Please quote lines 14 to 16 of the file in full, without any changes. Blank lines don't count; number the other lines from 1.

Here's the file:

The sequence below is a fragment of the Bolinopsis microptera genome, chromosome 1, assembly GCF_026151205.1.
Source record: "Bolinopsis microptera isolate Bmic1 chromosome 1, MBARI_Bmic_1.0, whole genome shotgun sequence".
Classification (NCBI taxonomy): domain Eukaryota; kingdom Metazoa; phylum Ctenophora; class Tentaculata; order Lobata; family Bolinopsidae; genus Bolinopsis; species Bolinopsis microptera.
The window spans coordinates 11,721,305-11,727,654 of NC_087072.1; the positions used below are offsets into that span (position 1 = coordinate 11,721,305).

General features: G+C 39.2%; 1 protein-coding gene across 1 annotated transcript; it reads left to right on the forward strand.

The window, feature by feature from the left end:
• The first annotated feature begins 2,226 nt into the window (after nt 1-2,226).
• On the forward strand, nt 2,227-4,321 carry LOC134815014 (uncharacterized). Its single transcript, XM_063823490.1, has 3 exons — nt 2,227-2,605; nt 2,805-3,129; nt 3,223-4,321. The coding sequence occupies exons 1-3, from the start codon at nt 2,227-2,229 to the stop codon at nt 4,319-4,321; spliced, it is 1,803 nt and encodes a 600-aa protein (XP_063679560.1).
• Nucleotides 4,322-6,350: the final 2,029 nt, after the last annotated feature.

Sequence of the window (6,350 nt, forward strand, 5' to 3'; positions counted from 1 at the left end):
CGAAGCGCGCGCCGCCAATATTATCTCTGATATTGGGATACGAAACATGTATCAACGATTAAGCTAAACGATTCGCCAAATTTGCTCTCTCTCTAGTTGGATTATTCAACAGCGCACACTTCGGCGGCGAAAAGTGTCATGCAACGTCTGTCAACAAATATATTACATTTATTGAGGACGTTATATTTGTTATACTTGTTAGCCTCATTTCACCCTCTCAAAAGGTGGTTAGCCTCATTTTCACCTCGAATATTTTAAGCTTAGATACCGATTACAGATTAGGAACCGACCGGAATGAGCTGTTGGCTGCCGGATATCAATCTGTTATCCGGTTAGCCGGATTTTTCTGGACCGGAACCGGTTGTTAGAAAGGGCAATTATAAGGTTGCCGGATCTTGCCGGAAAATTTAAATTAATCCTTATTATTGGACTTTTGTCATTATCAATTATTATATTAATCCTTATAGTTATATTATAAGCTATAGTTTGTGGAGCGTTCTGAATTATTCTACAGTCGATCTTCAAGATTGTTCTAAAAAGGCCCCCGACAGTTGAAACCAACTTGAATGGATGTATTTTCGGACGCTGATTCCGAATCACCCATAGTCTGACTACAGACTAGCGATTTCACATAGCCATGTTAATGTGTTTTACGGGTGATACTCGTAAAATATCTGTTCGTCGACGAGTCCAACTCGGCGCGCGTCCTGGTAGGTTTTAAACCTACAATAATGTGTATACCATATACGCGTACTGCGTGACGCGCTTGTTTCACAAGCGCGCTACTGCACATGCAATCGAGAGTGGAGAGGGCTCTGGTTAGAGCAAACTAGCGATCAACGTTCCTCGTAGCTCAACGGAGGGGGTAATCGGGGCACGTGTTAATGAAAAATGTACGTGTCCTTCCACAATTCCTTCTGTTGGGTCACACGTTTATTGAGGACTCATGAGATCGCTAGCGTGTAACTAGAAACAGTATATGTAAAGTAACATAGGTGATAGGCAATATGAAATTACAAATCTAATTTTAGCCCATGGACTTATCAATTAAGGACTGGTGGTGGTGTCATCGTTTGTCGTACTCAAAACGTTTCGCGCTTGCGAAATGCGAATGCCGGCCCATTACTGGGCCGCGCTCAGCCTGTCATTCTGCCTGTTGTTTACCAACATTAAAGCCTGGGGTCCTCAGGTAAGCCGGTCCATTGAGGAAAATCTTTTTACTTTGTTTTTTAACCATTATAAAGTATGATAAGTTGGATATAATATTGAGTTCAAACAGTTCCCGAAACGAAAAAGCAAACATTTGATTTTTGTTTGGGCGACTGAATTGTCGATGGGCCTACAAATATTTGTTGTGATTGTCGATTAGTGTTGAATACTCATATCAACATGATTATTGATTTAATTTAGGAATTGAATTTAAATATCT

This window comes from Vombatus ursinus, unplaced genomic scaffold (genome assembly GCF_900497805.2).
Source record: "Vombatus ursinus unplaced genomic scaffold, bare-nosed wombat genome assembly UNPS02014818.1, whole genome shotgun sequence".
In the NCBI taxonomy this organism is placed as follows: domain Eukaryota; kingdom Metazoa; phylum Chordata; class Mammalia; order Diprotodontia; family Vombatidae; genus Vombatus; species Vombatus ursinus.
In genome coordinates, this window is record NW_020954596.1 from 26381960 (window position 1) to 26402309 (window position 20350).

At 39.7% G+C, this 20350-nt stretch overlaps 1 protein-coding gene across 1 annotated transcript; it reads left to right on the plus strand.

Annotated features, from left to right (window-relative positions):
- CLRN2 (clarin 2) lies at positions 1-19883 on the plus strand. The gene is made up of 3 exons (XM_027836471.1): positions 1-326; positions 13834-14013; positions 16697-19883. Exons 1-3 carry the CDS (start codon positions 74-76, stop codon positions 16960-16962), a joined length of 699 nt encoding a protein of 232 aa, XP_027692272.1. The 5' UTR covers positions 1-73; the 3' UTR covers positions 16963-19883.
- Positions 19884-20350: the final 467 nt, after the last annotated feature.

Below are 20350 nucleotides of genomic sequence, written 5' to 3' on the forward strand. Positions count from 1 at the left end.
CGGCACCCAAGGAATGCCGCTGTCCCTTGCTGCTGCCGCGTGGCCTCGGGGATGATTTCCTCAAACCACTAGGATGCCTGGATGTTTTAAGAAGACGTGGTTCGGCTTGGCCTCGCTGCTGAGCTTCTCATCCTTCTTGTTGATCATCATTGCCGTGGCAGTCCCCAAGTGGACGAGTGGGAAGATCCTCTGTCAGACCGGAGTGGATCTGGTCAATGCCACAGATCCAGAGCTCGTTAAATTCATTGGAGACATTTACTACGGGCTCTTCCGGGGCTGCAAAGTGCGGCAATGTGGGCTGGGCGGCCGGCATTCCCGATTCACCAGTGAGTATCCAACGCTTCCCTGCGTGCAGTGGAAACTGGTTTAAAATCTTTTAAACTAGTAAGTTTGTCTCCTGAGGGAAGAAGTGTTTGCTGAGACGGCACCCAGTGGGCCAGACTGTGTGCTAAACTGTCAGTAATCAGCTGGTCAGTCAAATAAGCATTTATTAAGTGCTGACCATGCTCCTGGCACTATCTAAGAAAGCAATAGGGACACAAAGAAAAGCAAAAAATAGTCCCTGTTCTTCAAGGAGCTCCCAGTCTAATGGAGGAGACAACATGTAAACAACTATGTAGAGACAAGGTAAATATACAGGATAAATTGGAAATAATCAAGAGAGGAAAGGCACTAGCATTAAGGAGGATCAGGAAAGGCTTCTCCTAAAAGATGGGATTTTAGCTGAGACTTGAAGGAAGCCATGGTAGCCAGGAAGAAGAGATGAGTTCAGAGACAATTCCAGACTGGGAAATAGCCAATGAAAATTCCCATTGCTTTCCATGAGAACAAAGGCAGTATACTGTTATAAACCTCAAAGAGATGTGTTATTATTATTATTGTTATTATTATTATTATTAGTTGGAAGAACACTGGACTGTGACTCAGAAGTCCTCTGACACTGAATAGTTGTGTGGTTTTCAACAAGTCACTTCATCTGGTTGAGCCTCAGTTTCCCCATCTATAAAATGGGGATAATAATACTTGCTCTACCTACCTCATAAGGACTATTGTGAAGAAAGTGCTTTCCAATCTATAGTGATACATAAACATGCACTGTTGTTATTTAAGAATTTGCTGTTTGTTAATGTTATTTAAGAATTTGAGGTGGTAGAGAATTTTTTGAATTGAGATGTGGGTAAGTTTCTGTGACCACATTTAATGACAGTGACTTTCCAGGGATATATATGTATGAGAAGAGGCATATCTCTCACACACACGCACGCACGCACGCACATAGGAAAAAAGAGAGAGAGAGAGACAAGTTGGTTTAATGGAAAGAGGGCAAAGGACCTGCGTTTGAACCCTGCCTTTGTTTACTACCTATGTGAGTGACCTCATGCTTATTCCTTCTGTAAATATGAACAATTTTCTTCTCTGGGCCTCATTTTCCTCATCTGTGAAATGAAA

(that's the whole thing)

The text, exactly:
In the NCBI taxonomy this organism is placed as follows: domain Eukaryota; kingdom Metazoa; phylum Chordata; class Mammalia; order Diprotodontia; family Vombatidae; genus Vombatus; species Vombatus ursinus.
In genome coordinates, this window is record NW_020954596.1 from 26381960 (window position 1) to 26402309 (window position 20350).

At 39.7% G+C, this 20350-nt stretch overlaps 1 protein-coding gene across 1 annotated transcript; it reads left to right on the plus strand.